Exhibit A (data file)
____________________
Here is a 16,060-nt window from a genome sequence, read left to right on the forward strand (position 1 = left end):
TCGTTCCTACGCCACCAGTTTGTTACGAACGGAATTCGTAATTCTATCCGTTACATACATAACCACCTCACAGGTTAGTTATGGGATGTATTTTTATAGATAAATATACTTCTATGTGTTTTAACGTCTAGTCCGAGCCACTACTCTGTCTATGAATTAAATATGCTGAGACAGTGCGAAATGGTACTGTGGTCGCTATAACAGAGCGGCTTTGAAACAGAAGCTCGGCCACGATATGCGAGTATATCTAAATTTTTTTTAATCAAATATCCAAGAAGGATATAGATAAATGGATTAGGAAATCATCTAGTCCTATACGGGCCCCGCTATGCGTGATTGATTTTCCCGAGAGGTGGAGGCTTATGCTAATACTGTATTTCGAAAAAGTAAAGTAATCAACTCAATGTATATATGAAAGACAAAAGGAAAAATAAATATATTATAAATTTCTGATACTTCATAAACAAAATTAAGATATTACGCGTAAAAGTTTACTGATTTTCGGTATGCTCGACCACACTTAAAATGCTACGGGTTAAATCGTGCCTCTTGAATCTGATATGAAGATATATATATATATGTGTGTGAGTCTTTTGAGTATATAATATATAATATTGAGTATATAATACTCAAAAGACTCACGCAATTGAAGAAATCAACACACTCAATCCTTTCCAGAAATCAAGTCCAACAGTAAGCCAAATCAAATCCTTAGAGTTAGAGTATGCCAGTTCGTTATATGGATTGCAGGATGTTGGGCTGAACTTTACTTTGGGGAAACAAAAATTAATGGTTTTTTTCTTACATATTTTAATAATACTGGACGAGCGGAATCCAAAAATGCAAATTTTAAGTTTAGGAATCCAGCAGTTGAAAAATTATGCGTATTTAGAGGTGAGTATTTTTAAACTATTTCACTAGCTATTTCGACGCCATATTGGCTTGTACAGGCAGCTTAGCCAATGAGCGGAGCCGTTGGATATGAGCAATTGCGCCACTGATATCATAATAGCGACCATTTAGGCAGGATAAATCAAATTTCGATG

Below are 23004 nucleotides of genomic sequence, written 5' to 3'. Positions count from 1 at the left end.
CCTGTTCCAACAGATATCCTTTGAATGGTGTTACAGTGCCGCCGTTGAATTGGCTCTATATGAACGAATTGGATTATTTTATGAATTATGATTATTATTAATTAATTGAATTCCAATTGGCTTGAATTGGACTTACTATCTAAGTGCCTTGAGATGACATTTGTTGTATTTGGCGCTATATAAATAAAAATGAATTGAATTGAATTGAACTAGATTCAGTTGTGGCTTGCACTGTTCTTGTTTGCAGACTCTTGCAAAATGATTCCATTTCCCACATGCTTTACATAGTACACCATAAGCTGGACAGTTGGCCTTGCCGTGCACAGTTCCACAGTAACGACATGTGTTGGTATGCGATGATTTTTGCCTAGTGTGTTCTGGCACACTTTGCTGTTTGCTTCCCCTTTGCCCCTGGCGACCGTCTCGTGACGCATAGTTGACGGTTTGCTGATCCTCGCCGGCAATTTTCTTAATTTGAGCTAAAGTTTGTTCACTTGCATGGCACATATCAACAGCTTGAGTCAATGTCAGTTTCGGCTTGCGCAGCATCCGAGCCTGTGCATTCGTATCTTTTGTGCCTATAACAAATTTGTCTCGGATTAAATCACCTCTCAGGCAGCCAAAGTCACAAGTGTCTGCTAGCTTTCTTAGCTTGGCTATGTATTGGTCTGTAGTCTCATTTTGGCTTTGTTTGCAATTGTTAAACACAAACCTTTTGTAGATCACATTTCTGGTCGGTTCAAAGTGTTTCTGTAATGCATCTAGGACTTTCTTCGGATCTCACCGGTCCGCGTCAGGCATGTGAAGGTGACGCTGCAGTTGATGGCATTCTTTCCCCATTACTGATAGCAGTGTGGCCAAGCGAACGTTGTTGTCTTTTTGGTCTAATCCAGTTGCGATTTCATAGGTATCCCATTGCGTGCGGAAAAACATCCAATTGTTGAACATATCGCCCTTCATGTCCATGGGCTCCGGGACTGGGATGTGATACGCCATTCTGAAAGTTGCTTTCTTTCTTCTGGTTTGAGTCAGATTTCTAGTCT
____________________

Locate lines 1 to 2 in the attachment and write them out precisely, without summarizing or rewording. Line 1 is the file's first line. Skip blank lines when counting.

Here is a 16,060-nt window from a genome sequence, read left to right on the forward strand (position 1 = left end):
TCGTTCCTACGCCACCAGTTTGTTACGAACGGAATTCGTAATTCTATCCGTTACATACATAACCACCTCACAGGTTAGTTATGGGATGTATTTTTATAGATAAATATACTTCTATGTGTTTTAACGTCTAGTCCGAGCCACTACTCTGTCTATGAATTAAATATGCTGAGACAGTGCGAAATGGTACTGTGGTCGCTATAACAGAGCGGCTTTGAAACAGAAGCTCGGCCACGATATGCGAGTATATCTAAATTTTTTTTAATCAAATATCCAAGAAGGATATAGATAAATGGATTAGGAAATCATCTAGTCCTATACGGGCCCCGCTATGCGTGATTGATTTTCCCGAGAGGTGGAGGCTTATGCTAATACTGTATTTCGAAAAAGTAAAGTAATCAACTCAATGTATATATGAAAGACAAAAGGAAAAATAAATATATTATAAATTTCTGATACTTCATAAACAAAATTAAGATATTACGCGTAAAAGTTTACTGATTTTCGGTATGCTCGACCACACTTAAAATGCTACGGGTTAAATCGTGCCTCTTGAATCTGATATGAAGATATATATATATATGTGTGTGAGTCTTTTGAGTATATAATATATAATATTGAGTATATAATACTCAAAAGACTCACGCAATTGAAGAAATCAACACACTCAATCCTTTCCAGAAATCAAGTCCAACAGTAAGCCAAATCAAATCCTTAGAGTTAGAGTATGCCAGTTCGTTATATGGATTGCAGGATGTTGGGCTGAACTTTACTTTGGGGAAACAAAAATTAATGGTTTTTTTCTTACATATTTTAATAATACTGGACGAGCGGAATCCAAAAATGCAAATTTTAAGTTTAGGAATCCAGCAGTTGAAAAATTATGCGTATTTAGAGGTGAGTATTTTTAAACTATTTCACTAGCTATTTCGACGCCATATTGGCTTGTACAGGCAGCTTAGCCAATGAGCGGAGCCGTTGGATATGAGCAATTGCGCCACTGATATCATAATAGCGACCATTTAGGCAGGATAAATCAAATTTCGATG